Stalkers & Stalking

It was once thought that it was only the famous who were the victims of stalking however the fact that all U.S. states now have law regarding stalking attests to the fact that this is a crime that all persons are potentially at risk from. Like rapists, stalkers differ in their motivations however they all share a common trait and motive: they have an obsession with a particular individual and want to have a "relationship" with them; the terms of this relationship being dictated by them i.e. the relationship is not/will not be conducted on equal terms. Often there is no real "goal" to the relationship e.g. an ex-partner may continue to stalk a person even when they are fully aware that there is no hope of the once intimate relationship they enjoyed re-developing (something the stalker may no longer desire anyway). This is one of the problems with many cases of stalking: there isn't anything (an end goal or resolution) that will actually satisfy the stalker.

Stalking can actually be difficult to define - which is one of the reasons it is difficult to prosecute legally. Most of the common acts of stalking, such as making phone-calls, sending emails, turning up at places you frequent etc are not criminal acts in and of themselves. It is the repeated nature of them combined with the way you judge them i.e. do they make you uncomfortable, intimidate you? That defines them as being part of a stalking campaign. This is one reason why you need to catalogue/document each incident should you ever become the victim of a stalker.

Each time a stalker makes a phone call and then hangs up, you are thinking about them. Eventually every time the phone rings you think about them i.e. you come to associate the phone ringing with them. This may seem a relationship that nobody gets anything out of but the stalker does; they know you are starting to think about them whenever the phone rings, a letter comes (if they have previously sent mail) you open your email (if they have been emailing you daily) etc. Eventually your thoughts are all about them from the moment you wake up e.g. will they be standing outside your place of work again today? To the moment you go to sleep - will the phone ring at two in the morning and will it be them etc.

The important thing to understand about stalking is that the stalker has to: a) enjoy a relationship and b) dictate the terms of it. If their target doesn't provide any "feedback" or "response" to their actions and behavior there is no relationship. This can often be difficult for us to do, as we want to: a) justify/explain our reasons and behaviors, b) have the last word i.e. end things on our terms and c) as the "injured" party receive some form of apology or at the least receive some acknowledgement of the distress that has been caused (receive closure). Unfortunately all of this requires communication with the person we are trying to stop communicating with us.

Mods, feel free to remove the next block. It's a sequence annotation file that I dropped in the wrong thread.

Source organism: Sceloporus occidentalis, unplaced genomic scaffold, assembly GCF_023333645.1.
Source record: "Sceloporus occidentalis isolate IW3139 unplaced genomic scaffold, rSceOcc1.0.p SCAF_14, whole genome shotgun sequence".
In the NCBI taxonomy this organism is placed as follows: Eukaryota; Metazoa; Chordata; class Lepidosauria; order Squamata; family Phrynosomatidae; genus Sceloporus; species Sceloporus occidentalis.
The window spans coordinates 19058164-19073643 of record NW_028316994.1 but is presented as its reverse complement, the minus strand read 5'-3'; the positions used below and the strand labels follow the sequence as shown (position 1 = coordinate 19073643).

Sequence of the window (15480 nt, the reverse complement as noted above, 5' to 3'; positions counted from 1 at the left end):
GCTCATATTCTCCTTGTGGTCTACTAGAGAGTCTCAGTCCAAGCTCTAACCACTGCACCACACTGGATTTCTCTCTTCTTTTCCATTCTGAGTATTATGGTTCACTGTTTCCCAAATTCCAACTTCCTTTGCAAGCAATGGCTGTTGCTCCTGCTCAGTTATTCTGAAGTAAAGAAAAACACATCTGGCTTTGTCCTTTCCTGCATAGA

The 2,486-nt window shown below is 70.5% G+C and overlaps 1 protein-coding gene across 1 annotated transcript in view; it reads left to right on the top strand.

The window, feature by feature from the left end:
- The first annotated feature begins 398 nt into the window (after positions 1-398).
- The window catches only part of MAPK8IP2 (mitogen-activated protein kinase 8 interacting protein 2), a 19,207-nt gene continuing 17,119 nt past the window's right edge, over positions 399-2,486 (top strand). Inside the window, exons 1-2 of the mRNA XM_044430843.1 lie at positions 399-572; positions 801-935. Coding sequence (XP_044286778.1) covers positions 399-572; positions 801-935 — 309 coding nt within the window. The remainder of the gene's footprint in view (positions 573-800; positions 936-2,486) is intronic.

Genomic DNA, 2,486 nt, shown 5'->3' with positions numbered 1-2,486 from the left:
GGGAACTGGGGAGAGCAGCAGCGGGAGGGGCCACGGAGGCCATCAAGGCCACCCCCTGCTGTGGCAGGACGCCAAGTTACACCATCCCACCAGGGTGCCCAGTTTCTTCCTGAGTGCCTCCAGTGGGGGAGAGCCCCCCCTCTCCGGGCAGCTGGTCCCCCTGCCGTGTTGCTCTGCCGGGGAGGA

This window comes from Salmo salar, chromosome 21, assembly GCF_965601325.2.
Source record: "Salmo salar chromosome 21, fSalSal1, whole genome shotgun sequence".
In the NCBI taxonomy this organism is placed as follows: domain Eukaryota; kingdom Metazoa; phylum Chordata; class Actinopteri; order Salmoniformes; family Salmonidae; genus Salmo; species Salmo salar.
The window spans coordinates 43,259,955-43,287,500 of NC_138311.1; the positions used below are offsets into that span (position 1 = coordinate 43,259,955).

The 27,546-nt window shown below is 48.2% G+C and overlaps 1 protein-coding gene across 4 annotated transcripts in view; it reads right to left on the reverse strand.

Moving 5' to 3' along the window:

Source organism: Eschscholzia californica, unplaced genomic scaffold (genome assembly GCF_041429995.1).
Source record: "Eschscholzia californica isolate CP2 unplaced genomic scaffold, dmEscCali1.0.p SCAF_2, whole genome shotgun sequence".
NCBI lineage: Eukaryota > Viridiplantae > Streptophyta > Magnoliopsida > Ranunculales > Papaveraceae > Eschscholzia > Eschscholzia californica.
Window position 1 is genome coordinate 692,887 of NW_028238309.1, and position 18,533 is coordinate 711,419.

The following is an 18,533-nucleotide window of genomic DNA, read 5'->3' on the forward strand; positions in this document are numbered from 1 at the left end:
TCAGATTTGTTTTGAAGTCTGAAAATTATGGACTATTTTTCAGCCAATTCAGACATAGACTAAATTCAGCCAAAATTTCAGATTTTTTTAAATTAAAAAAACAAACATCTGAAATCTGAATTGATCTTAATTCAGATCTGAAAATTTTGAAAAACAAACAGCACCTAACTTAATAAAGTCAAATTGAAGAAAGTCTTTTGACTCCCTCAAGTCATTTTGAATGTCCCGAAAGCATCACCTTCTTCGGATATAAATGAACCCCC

This can become doubly difficult if the person who is stalking us is someone whom we had a prior relationship with either: as an intimate partner, a casual sexual acquaintance or friend etc. There are signals and signs that such people give off indicating whether they may become a stalker etc and these are covered in our women's self defense program. In such situations we may feel the need to explain why we don't want to engage in a relationship with them i.e. we feel we owe them an explanation and if they receive this they will stop - this would be true if they were a reasonable person but by this stage reason has left the building.

Most women have (or will have) had a partner who couldn't accept that the relationship had ended or received the unwanted interest of someone who wouldn't accept "no". Often these situations resolved themselves, sometimes they were never recognized/categorized as stalking etc however knowing how to handle such individuals in a stress free way would have meant a better quality of life and improved an individual's personal safety.

Personal safety, Self Protection and self-defense is not just about dealing with the "obvious" situations and the ones that are clear cut where the aggressor is easily (and stereotypically) identifiable but also in those "grey area" situations where relationships (one of the five situational components) can color the issue. Our women's self defense program doesn't just stick to providing information and education on how to deal with the simple and easy but also the difficult and complex.

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Charlestown, MA

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Krav Maga Yashir Boston
Charlestown Maritime Ctr (3 FL)
MA 02129

Tel: (339) 224-8005

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